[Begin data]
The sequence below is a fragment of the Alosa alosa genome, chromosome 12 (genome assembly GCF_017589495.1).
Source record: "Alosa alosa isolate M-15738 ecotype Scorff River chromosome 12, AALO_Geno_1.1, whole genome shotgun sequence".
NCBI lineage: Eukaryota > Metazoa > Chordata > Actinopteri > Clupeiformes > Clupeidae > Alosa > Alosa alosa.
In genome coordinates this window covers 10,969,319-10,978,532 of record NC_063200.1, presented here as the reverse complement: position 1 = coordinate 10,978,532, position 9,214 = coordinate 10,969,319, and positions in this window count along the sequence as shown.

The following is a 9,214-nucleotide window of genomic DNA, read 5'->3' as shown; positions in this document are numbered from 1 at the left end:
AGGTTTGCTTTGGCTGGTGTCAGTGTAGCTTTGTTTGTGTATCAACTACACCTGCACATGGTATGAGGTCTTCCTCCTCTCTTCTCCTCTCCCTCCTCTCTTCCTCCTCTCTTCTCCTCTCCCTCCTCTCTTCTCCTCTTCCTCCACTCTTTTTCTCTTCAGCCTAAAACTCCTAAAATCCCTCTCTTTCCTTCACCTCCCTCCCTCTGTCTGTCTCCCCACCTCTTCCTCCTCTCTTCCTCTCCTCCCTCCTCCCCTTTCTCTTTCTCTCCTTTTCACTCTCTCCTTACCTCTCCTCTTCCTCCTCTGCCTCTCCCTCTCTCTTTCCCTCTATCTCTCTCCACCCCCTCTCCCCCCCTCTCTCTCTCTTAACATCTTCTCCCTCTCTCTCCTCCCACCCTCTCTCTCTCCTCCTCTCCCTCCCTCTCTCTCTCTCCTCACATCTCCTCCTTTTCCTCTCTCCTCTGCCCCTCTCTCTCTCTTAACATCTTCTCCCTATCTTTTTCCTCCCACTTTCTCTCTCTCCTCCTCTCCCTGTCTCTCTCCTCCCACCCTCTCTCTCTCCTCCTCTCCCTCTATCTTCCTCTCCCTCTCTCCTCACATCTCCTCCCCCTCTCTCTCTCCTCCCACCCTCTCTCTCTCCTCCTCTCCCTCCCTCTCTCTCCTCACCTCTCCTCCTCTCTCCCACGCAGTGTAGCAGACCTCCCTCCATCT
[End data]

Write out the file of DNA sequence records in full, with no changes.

The sequence below is a fragment of the Alosa alosa genome, chromosome 12 (genome assembly GCF_017589495.1).
Source record: "Alosa alosa isolate M-15738 ecotype Scorff River chromosome 12, AALO_Geno_1.1, whole genome shotgun sequence".
NCBI lineage: Eukaryota > Metazoa > Chordata > Actinopteri > Clupeiformes > Clupeidae > Alosa > Alosa alosa.
In genome coordinates this window covers 10,969,319-10,978,532 of record NC_063200.1, presented here as the reverse complement: position 1 = coordinate 10,978,532, position 9,214 = coordinate 10,969,319, and positions in this window count along the sequence as shown.

The following is a 9,214-nucleotide window of genomic DNA, read 5'->3' as shown; positions in this document are numbered from 1 at the left end:
AGGTTTGCTTTGGCTGGTGTCAGTGTAGCTTTGTTTGTGTATCAACTACACCTGCACATGGTATGAGGTCTTCCTCCTCTCTTCTCCTCTCCCTCCTCTCTTCCTCCTCTCTTCTCCTCTCCCTCCTCTCTTCTCCTCTTCCTCCACTCTTTTTCTCTTCAGCCTAAAACTCCTAAAATCCCTCTCTTTCCTTCACCTCCCTCCCTCTGTCTGTCTCCCCACCTCTTCCTCCTCTCTTCCTCTCCTCCCTCCTCCCCTTTCTCTTTCTCTCCTTTTCACTCTCTCCTTACCTCTCCTCTTCCTCCTCTGCCTCTCCCTCTCTCTTTCCCTCTATCTCTCTCCACCCCCTCTCCCCCCCTCTCTCTCTCTTAACATCTTCTCCCTCTCTCTCCTCCCACCCTCTCTCTCTCCTCCTCTCCCTCCCTCTCTCTCTCTCCTCACATCTCCTCCTTTTCCTCTCTCCTCTGCCCCTCTCTCTCTCTTAACATCTTCTCCCTATCTTTTTCCTCCCACTTTCTCTCTCTCCTCCTCTCCCTGTCTCTCTCCTCCCACCCTCTCTCTCTCCTCCTCTCCCTCTATCTTCCTCTCCCTCTCTCCTCACATCTCCTCCCCCTCTCTCTCTCCTCCCACCCTCTCTCTCTCCTCCTCTCCCTCCCTCTCTCTCCTCACCTCTCCTCCTCTCTCCCACGCAGTGTAGCAGACCTCCCTCCATCT